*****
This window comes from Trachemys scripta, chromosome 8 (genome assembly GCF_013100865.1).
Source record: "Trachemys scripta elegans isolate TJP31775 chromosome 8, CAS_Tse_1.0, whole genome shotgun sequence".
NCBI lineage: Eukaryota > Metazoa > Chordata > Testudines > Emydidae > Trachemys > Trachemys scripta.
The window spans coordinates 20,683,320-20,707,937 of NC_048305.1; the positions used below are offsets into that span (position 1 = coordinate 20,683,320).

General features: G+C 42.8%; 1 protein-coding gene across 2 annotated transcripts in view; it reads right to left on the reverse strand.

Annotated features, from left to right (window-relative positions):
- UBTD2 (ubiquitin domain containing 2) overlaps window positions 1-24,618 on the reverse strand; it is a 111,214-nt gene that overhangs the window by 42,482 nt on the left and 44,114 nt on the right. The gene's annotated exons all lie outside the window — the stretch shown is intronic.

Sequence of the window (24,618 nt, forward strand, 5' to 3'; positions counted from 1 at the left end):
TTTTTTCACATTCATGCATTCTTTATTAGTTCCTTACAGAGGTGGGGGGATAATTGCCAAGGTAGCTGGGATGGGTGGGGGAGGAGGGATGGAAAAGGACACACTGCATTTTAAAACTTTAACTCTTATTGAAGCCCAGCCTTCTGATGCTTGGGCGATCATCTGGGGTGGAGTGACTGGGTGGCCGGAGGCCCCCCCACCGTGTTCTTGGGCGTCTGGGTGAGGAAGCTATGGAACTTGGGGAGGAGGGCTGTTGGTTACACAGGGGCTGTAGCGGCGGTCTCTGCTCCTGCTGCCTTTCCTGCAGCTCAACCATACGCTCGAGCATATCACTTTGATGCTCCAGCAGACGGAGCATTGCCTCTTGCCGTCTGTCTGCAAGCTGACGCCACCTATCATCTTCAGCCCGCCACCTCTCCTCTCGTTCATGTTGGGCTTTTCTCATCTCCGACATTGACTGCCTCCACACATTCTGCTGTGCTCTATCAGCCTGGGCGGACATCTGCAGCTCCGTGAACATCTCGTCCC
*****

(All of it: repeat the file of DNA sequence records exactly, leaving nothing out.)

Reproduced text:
This window comes from Trachemys scripta, chromosome 8 (genome assembly GCF_013100865.1).
Source record: "Trachemys scripta elegans isolate TJP31775 chromosome 8, CAS_Tse_1.0, whole genome shotgun sequence".
NCBI lineage: Eukaryota > Metazoa > Chordata > Testudines > Emydidae > Trachemys > Trachemys scripta.
The window spans coordinates 20,683,320-20,707,937 of NC_048305.1; the positions used below are offsets into that span (position 1 = coordinate 20,683,320).

General features: G+C 42.8%; 1 protein-coding gene across 2 annotated transcripts in view; it reads right to left on the reverse strand.

Annotated features, from left to right (window-relative positions):
- UBTD2 (ubiquitin domain containing 2) overlaps window positions 1-24,618 on the reverse strand; it is a 111,214-nt gene that overhangs the window by 42,482 nt on the left and 44,114 nt on the right. The gene's annotated exons all lie outside the window — the stretch shown is intronic.

Sequence of the window (24,618 nt, forward strand, 5' to 3'; positions counted from 1 at the left end):
TTTTTTCACATTCATGCATTCTTTATTAGTTCCTTACAGAGGTGGGGGGATAATTGCCAAGGTAGCTGGGATGGGTGGGGGAGGAGGGATGGAAAAGGACACACTGCATTTTAAAACTTTAACTCTTATTGAAGCCCAGCCTTCTGATGCTTGGGCGATCATCTGGGGTGGAGTGACTGGGTGGCCGGAGGCCCCCCCACCGTGTTCTTGGGCGTCTGGGTGAGGAAGCTATGGAACTTGGGGAGGAGGGCTGTTGGTTACACAGGGGCTGTAGCGGCGGTCTCTGCTCCTGCTGCCTTTCCTGCAGCTCAACCATACGCTCGAGCATATCACTTTGATGCTCCAGCAGACGGAGCATTGCCTCTTGCCGTCTGTCTGCAAGCTGACGCCACCTATCATCTTCAGCCCGCCACCTCTCCTCTCGTTCATGTTGGGCTTTTCTCATCTCCGACATTGACTGCCTCCACACATTCTGCTGTGCTCTATCAGCCTGGGCGGACATCTGCAGCTCCGTGAACATCTCGTCCC